Adam  

Yeah, exactly.

Paul  

So that's critical to our success and where some of our ideas have come from and where some of our other partnerships have come from. But it's much more complicated now because we've we've got in house applications that we are supporting with our developers and our own IT team that's then engaging with those, those third party organisations and the partners. And so it's a hybrid approach that we have. So it's more complicated, but it's arguably better for the business. It'd be much easier if we just had one partner that looked after the, you know, the entire application, which is what it was 10, 15 years ago, with that credit union in a box, it just didn't really do much for the business and it wasn't fit for the business anymore. But if anything went wrong with it or you wanted to change it, you just put in a change request to that organisation, you paid for it. And it happened. Sometimes, you know, you'd be in a queue for something to happen, which is the negative aspect of that; if we want to make a change to our applications today, it's in our gift to do that. If it takes us ages, that's our fault. Because we're in control of our own destiny, you know, we're in control of our own, our change control process sets internally, we're not relying on on one external partner that's running our application. We can... it's much more controlled and with the process automation tools that we have, with the drag and drop stuff, if it's relatively low level changes, we can just log in into the workflow. Some of it's quite simplistic, there's there's no coding involved. It's almost looking like a Visio flowchart and you just go in and drag and drop, and process A then becomes stage three instead of stage one or whatever, or you change the location where it's to point to, or, you know, whatever you're trying to do - it's a lot more simpler than having to make a request to an external, go through a six month change process, get all signed off, get it queued, and everything you need to do before for that happens.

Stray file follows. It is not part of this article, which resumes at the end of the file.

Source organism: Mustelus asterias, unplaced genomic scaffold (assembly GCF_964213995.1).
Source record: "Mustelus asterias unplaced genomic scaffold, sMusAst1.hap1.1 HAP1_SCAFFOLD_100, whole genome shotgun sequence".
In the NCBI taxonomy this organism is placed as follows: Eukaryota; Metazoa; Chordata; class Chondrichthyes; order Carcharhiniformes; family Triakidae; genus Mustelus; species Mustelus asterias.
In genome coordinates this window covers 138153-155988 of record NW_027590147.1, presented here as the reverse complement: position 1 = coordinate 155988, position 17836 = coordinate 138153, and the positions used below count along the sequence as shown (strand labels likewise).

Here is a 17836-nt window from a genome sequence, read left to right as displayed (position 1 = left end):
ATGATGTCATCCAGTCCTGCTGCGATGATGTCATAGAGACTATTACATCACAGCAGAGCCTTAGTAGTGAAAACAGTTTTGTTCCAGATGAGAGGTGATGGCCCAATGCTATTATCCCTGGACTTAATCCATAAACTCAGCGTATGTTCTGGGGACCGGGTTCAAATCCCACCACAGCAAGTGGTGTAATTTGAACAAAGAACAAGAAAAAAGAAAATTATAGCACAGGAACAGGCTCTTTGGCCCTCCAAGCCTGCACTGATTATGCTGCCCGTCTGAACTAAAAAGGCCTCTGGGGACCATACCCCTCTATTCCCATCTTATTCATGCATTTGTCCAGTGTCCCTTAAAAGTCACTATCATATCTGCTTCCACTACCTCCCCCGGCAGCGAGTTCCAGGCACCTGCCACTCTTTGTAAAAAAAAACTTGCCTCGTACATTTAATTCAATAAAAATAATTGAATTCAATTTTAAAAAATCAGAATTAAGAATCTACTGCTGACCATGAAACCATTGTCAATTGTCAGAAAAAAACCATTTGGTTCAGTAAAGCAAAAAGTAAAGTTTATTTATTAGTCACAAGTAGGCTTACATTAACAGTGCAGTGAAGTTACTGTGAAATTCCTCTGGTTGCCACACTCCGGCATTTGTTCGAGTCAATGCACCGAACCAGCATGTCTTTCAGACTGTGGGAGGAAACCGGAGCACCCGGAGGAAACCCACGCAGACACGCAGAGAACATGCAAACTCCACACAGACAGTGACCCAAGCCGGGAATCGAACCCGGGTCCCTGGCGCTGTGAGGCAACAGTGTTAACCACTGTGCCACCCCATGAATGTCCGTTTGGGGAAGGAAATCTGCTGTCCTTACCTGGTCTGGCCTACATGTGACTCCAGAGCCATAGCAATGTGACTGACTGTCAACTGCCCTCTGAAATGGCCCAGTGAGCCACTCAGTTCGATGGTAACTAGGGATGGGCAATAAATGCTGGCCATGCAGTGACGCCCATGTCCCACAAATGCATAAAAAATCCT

Zach  

Could you remind us what year you implemented this technology?

Paul  

We, the lending technology was put in in 2017. So, so yeah, we we made the decision in 2017 that we just couldn't maintain the manual nature of what we were doing anymore, and we'd got to a size where it was just not feasible to keep going down that path. And that's when we we embarked on that. So part of the successes, we've doubled our lending as part of it, and I think that's that was twofold. One, we were able to, so we had capacity restrictions on us that we knew we could only lend so much up until that point. And so we were able to, to double the new lending business pretty much overnight after we deployed that. But I also think the fact that we made we, removed the barriers to lending as part of as well. So it was cumbersome to take a loan from us. It was time consuming. You had to wait two weeks to get your money. So everything's instant these days, everybody wants everything now. You know, it's almost like adding Prime membership to our lending process that you can get it same-day. So that's that's what we delivered here. And I think that kind of USP, certainly a USP within the credit union sector, but even with some banks, you have to wait days for the process to come through. Some of them still insist on you sending payslips in, sending in bank statements or whatever. So we stripped all that back and digitised everything, which is a bit of a USP, and the customer journey was just made so slick as part of that. And I think that's helped us to, to achieve the growth.